Lab 7 - Visual System

Gross Anatomy of the Eye


Gross Anatomy of the EyeThis is a horizontal section of the eye viewed from a superior position. The sclera is the connective tissue capsule, which appears as the andquot;whitesandquot; of the eyes. The cornea is the anterior, transparent portion of the outer coat. Fibers of the optic nerve pierce the sclera at the optic disc. Retinal blood vessels also enter and exit the eye at the optic disc. The choroid is a pigmented and richly vascularized membrane that lines the inner surface of the sclera. The iris extends from the choroid and rests on the anterior surface of the lens. You can see the ciliary body, which is interposed between the choroid and the iris. Note that the ciliary muscles are located in the base of the ciliary body. The suspensory ligaments attach the ciliary body to the lens capsule. The iris contains two sets of muscles (the sphincter and dilator muscles) that control the size of its opening, the pupil. The innermost coat of the eye, the retina, can be seen where it has separated from the choroid.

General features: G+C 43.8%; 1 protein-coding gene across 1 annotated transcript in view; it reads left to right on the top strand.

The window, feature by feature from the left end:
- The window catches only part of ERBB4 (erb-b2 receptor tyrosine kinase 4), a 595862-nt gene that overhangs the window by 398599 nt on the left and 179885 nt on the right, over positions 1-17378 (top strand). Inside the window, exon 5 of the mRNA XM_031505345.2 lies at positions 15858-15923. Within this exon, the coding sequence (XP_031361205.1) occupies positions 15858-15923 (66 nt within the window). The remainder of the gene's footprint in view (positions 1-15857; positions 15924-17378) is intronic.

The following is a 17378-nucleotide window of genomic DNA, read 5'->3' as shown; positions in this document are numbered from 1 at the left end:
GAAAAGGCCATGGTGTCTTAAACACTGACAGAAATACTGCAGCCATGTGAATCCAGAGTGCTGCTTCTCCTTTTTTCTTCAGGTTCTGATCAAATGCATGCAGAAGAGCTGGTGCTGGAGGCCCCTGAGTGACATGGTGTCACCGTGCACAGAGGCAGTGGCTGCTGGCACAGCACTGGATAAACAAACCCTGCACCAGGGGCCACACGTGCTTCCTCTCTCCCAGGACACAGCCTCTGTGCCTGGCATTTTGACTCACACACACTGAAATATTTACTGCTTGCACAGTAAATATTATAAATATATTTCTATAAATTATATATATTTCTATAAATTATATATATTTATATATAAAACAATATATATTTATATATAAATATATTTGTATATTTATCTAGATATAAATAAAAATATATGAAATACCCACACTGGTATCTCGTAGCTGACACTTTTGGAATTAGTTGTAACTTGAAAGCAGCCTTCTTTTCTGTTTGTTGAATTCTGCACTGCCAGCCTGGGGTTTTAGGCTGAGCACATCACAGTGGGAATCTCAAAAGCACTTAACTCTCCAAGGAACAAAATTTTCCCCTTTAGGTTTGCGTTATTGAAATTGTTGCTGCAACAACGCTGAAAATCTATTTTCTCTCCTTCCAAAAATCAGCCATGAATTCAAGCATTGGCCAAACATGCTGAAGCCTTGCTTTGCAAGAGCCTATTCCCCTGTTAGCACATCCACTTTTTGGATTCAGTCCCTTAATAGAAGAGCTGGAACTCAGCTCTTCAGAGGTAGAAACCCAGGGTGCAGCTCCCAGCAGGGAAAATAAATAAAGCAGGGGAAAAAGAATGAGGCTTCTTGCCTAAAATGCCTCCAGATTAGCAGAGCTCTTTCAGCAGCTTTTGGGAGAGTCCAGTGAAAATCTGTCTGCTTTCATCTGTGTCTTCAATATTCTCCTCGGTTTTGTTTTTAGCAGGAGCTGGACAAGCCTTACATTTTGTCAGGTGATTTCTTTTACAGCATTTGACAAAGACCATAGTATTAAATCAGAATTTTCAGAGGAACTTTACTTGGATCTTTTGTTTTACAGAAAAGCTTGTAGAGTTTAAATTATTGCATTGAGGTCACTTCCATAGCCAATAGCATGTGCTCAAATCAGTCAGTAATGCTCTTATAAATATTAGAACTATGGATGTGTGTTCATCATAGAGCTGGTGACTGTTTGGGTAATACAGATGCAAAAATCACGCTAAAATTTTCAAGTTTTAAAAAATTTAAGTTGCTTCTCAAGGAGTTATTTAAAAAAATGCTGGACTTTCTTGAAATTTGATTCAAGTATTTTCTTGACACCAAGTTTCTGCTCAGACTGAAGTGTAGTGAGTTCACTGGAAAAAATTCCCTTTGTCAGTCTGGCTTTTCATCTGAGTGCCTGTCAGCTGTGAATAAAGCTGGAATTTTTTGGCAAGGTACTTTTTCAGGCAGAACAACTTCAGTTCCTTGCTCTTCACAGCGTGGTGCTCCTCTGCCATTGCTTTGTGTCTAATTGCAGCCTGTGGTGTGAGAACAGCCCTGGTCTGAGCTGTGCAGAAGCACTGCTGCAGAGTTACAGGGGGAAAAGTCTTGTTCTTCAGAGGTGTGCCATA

The anterior chamber of the eye is located between the cornea and lens and normally contains the fluid aqueous humor. The posterior chamber is located between the iris and anterior periphery of the lens and extends posteriorly behind the lens. The posterior chamber also contains the fluid aqueous humor. The vitreous chamber is the larger chamber located behind the lens. It normally contains a gelatinous mass called the vitreous humor or vitreous body.

The Fovea is part of the macula (a yellowish area lateral to the optic disc). The fovea is seen as a depression in the retina lateral to the optic disc. Weandrsquo;ll cover the fovea in the next section.